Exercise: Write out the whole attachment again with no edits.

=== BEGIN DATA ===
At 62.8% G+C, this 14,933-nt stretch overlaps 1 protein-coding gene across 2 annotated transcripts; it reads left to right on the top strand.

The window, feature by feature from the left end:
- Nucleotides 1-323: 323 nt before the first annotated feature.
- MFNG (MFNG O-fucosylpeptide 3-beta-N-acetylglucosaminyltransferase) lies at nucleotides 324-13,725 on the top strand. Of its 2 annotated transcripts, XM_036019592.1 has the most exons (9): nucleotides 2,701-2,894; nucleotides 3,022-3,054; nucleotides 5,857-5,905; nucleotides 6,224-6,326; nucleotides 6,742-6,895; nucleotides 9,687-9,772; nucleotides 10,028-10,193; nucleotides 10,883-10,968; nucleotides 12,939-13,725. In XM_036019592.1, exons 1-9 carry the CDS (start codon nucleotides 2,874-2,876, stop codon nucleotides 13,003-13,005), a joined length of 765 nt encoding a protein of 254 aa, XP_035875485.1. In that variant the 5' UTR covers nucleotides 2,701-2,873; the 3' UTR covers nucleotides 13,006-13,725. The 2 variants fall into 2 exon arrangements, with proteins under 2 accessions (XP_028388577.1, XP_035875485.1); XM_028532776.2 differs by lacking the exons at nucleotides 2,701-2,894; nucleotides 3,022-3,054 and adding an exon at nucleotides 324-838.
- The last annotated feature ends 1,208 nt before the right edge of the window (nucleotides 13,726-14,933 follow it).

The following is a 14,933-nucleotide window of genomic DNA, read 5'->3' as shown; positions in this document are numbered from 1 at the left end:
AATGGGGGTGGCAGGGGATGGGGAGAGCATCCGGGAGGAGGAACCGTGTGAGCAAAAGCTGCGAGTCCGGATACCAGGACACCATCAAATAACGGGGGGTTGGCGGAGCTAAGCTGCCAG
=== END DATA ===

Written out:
At 62.8% G+C, this 14,933-nt stretch overlaps 1 protein-coding gene across 2 annotated transcripts; it reads left to right on the top strand.

The window, feature by feature from the left end:
- Nucleotides 1-323: 323 nt before the first annotated feature.
- MFNG (MFNG O-fucosylpeptide 3-beta-N-acetylglucosaminyltransferase) lies at nucleotides 324-13,725 on the top strand. Of its 2 annotated transcripts, XM_036019592.1 has the most exons (9): nucleotides 2,701-2,894; nucleotides 3,022-3,054; nucleotides 5,857-5,905; nucleotides 6,224-6,326; nucleotides 6,742-6,895; nucleotides 9,687-9,772; nucleotides 10,028-10,193; nucleotides 10,883-10,968; nucleotides 12,939-13,725. In XM_036019592.1, exons 1-9 carry the CDS (start codon nucleotides 2,874-2,876, stop codon nucleotides 13,003-13,005), a joined length of 765 nt encoding a protein of 254 aa, XP_035875485.1. In that variant the 5' UTR covers nucleotides 2,701-2,873; the 3' UTR covers nucleotides 13,006-13,725. The 2 variants fall into 2 exon arrangements, with proteins under 2 accessions (XP_028388577.1, XP_035875485.1); XM_028532776.2 differs by lacking the exons at nucleotides 2,701-2,894; nucleotides 3,022-3,054 and adding an exon at nucleotides 324-838.
- The last annotated feature ends 1,208 nt before the right edge of the window (nucleotides 13,726-14,933 follow it).

The following is a 14,933-nucleotide window of genomic DNA, read 5'->3' as shown; positions in this document are numbered from 1 at the left end:
AATGGGGGTGGCAGGGGATGGGGAGAGCATCCGGGAGGAGGAACCGTGTGAGCAAAAGCTGCGAGTCCGGATACCAGGACACCATCAAATAACGGGGGGTTGGCGGAGCTAAGCTGCCAG